Mitt Romney’s presidential campaign made the leap from quiet xenophobia to full-blown racial politics today, when an unnamed foreign policy adviser to his campaign told The Daily Telegraph that Romney understands diplomacy with Britain better than President Obama does, because he is “part of an Anglo-Saxon heritage.”
John Swaine reports:
In remarks that may prompt accusations of racial insensitivity, one suggested that Mr Romney was better placed to understand the depth of ties between the two countries than Mr Obama, whose father was from Africa.
“We are part of an Anglo-Saxon heritage, and he feels that the special relationship is special,” the adviser said of Mr Romney, adding: “The White House didn’t fully appreciate the shared history we have.”
So Republicans have gone from thinking that President Obama is not black enough to thinking that he is too black to “fully appreciate” our relationship with Britain. Lovely.
Almost as soon as the controversial comments were published, the hunt for their source began. Speculation has focused on Nile Gardiner, who serves as co-chair of Romney’s European foreign policy team. Gardiner — who has ties to the cultish Unification Church, which does not exactly have a sterling record on race issues — makes sense as a potential source because he blogs for the Telegraph, and has a history of using similar language in his writings.
Gardiner denies these allegations, however, telling The Washington Post’s Greg Sargent that he was contacted by Swaine, but referred the call to Romney spokesperson Andrea Saul.
The Romney campaign also denies any responsibility for the comment. Spokesperson Amanda Hennenberg said in a statement that “It’s not true,” and “If anyone said that, they weren’t reflecting the views of Governor Romney or anyone inside the campaign.”
Additionally, Romney spokesperson Ryan Williams accused the Obama campaign of using “a false quote from a foreign newspaper to prop up their flailing campaign.”
Despite these harsh denials, however, the Telegraph has told Talking Points Memo that the Romney campaign has not requested a correction or retraction of the story.
Whoever made the comment, the fact remains that it was published, and the Romney campaign cannot un-ring that bell. Between the Telegraph article — which immediately calls to mind Newt Gingrich’s declaration that Obama exhibits “Kenyan, anticolonial behavior” — and campaign surrogate John Sununu’s recent declaration that Obama must “learn how to be an American,” it is once again clear that Republicans aren’t afraid to engage in the politics of race baiting.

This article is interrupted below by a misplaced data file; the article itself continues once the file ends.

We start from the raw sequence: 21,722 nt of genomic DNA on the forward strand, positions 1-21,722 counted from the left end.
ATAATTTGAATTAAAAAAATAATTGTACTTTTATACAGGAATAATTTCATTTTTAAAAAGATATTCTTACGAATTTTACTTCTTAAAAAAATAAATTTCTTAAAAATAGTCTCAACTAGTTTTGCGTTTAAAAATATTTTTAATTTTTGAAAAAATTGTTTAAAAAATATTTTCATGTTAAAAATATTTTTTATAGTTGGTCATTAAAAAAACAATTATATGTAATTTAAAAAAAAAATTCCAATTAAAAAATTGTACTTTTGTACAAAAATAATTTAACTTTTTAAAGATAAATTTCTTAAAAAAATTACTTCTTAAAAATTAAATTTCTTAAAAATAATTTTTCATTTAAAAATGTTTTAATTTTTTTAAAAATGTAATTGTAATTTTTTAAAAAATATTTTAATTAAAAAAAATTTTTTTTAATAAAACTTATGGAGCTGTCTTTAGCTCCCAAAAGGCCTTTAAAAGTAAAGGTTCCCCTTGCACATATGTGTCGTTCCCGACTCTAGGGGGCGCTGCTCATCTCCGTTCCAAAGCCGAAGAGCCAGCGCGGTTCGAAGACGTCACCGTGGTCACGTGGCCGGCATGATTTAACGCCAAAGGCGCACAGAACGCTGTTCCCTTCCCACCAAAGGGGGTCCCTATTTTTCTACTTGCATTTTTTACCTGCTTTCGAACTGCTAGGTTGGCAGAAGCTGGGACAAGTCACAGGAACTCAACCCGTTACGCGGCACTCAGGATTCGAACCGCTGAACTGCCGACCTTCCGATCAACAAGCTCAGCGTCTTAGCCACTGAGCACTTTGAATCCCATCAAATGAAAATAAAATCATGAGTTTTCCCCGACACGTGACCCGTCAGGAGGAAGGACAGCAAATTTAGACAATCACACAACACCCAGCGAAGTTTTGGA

If the Romney campaign’s goal is to “take the gloves off” and run a race that would make Andrew Breitbart proud, then they are succeeding.
If the goal is to establish Romney’s foreign policy credentials, however, then the campaign is clearly failing. The controversy over the “Anglo-Saxon” remarks is certain to overshadow the British leg of Romney’s week-long foreign trip, and it threatens to make Romney look un-presidential at the exact moment that he tries to do the opposite.
To that end, Vice President Joe Biden slammed Romney this afternoon by releasing a statement saying
Despite his promises that politics stops at the water’s edge, Governor Romney’s wheels hadn’t even touched down in London before his advisers were reportedly playing politics with international diplomacy, attempting to create daylight between the United States and the United Kingdom where none exists…This assertion is beneath a presidential campaign.
Whether the controversy will dog Romney throughout the campaign or join “Who Let The Dogs Out” on the long list of awkward interactions between Romney and the African-American community is unclear. One thing is certain, though: if Obama’s lack of an “Anglo-Saxon heritage” makes him unqualified to deal with Britain, then Romney — whose church, let’s remember, did not allow black members until Romney was 31 years old — definitely can’t appreciate the “special relationship” between African-Americans and the American government. And he definitely isn’t, as he laughably claimed before the NAACP, the best candidate for the black community.